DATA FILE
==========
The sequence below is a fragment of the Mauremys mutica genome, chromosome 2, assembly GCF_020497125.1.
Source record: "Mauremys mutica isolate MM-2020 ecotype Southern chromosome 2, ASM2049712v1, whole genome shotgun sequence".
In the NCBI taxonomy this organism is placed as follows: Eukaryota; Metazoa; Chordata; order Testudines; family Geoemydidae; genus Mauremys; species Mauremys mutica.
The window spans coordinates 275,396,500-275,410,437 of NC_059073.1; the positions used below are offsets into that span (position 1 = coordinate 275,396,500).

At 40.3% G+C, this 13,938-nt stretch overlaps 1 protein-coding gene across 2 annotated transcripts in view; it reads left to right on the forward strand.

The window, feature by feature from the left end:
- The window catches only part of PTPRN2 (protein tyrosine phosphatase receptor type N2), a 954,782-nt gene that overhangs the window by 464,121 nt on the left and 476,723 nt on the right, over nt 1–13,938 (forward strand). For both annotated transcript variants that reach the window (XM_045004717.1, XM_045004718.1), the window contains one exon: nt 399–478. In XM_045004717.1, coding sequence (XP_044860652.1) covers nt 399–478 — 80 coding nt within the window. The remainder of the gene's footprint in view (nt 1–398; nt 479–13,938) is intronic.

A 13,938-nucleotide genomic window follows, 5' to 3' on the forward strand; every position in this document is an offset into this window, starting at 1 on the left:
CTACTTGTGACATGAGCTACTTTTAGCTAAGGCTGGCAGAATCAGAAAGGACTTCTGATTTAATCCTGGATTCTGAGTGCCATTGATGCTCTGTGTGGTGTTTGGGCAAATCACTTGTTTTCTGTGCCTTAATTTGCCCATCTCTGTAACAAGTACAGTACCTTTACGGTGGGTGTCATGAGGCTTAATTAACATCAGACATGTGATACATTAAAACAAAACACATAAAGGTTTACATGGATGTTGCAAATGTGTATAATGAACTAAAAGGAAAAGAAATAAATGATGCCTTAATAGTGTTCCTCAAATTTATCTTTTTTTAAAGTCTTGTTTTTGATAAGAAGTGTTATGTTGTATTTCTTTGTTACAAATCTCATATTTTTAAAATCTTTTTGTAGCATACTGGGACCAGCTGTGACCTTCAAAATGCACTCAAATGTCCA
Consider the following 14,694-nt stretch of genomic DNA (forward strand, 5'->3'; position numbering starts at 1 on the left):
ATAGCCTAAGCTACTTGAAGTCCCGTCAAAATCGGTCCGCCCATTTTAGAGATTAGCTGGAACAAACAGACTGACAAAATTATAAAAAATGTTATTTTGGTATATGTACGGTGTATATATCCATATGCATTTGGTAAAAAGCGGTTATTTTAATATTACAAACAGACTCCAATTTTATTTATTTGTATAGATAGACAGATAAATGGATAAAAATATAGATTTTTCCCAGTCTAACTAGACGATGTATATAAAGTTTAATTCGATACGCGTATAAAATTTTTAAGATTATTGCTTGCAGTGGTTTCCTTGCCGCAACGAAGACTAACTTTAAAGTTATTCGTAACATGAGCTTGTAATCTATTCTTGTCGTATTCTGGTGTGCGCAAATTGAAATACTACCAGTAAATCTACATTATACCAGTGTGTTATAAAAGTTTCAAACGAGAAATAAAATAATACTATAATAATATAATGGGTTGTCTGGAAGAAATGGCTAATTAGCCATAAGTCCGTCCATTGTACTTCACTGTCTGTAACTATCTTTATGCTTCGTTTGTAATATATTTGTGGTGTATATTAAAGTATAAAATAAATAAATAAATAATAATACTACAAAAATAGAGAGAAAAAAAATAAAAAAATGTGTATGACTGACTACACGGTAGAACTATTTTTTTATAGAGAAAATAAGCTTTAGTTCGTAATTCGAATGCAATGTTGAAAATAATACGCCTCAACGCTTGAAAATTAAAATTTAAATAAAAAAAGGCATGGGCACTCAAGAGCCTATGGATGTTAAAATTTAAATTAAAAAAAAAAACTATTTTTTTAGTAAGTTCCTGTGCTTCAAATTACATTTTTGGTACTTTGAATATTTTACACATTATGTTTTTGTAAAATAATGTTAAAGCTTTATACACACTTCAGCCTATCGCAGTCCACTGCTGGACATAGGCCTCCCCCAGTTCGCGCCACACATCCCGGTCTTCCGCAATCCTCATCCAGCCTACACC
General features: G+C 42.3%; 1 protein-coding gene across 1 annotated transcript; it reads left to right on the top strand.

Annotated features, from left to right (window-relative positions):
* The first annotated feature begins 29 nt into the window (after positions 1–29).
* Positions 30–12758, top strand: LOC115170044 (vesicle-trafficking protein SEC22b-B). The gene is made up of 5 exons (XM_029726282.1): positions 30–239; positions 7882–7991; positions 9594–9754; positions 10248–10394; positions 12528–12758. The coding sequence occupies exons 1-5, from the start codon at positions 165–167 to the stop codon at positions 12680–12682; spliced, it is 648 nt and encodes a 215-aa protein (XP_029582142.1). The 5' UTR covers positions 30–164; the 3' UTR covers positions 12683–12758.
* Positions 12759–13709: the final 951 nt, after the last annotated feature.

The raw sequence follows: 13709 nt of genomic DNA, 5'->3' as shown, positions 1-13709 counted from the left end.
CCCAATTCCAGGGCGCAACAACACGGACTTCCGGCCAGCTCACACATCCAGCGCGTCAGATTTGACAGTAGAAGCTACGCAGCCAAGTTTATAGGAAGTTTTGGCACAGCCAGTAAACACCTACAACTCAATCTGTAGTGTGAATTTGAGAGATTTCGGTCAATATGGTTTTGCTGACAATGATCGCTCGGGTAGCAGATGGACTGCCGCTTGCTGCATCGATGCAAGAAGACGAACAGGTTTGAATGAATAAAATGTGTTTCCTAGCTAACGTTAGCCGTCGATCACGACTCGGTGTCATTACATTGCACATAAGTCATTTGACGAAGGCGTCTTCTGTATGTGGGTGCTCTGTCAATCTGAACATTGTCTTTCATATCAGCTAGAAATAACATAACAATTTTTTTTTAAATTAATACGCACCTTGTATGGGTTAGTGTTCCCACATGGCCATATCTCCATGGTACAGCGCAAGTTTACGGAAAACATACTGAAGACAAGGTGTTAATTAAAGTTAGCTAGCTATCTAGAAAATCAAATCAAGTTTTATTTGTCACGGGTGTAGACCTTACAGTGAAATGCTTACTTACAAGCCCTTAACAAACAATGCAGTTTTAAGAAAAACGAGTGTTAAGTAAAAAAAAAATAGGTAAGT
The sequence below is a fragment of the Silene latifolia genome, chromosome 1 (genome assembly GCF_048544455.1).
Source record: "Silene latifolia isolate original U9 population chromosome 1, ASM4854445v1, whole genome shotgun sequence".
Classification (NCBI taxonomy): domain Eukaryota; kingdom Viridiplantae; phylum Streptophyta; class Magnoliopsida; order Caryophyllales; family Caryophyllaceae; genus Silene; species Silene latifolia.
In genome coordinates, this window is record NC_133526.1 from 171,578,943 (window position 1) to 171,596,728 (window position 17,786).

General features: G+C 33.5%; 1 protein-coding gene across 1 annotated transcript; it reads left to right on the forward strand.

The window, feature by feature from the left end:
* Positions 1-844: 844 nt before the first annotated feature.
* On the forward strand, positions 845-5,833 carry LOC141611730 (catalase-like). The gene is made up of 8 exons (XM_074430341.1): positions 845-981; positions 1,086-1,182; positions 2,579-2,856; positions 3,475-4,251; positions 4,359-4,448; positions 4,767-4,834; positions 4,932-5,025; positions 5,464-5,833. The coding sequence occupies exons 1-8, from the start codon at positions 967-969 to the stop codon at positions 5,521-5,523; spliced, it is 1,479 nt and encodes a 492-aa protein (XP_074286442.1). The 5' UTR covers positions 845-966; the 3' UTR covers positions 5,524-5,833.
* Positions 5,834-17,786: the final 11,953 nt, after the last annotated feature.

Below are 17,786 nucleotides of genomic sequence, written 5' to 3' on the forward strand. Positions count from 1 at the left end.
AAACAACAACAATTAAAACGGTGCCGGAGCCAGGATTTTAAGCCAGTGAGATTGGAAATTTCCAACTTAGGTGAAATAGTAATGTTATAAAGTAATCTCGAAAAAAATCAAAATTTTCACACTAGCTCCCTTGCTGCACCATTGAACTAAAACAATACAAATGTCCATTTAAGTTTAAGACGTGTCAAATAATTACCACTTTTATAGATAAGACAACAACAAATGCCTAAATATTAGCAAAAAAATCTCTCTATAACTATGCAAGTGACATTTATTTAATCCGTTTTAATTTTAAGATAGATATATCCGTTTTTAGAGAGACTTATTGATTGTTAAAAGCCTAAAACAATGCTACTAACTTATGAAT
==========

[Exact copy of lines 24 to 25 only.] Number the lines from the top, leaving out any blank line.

The window, feature by feature from the left end:
* Positions 1-844: 844 nt before the first annotated feature.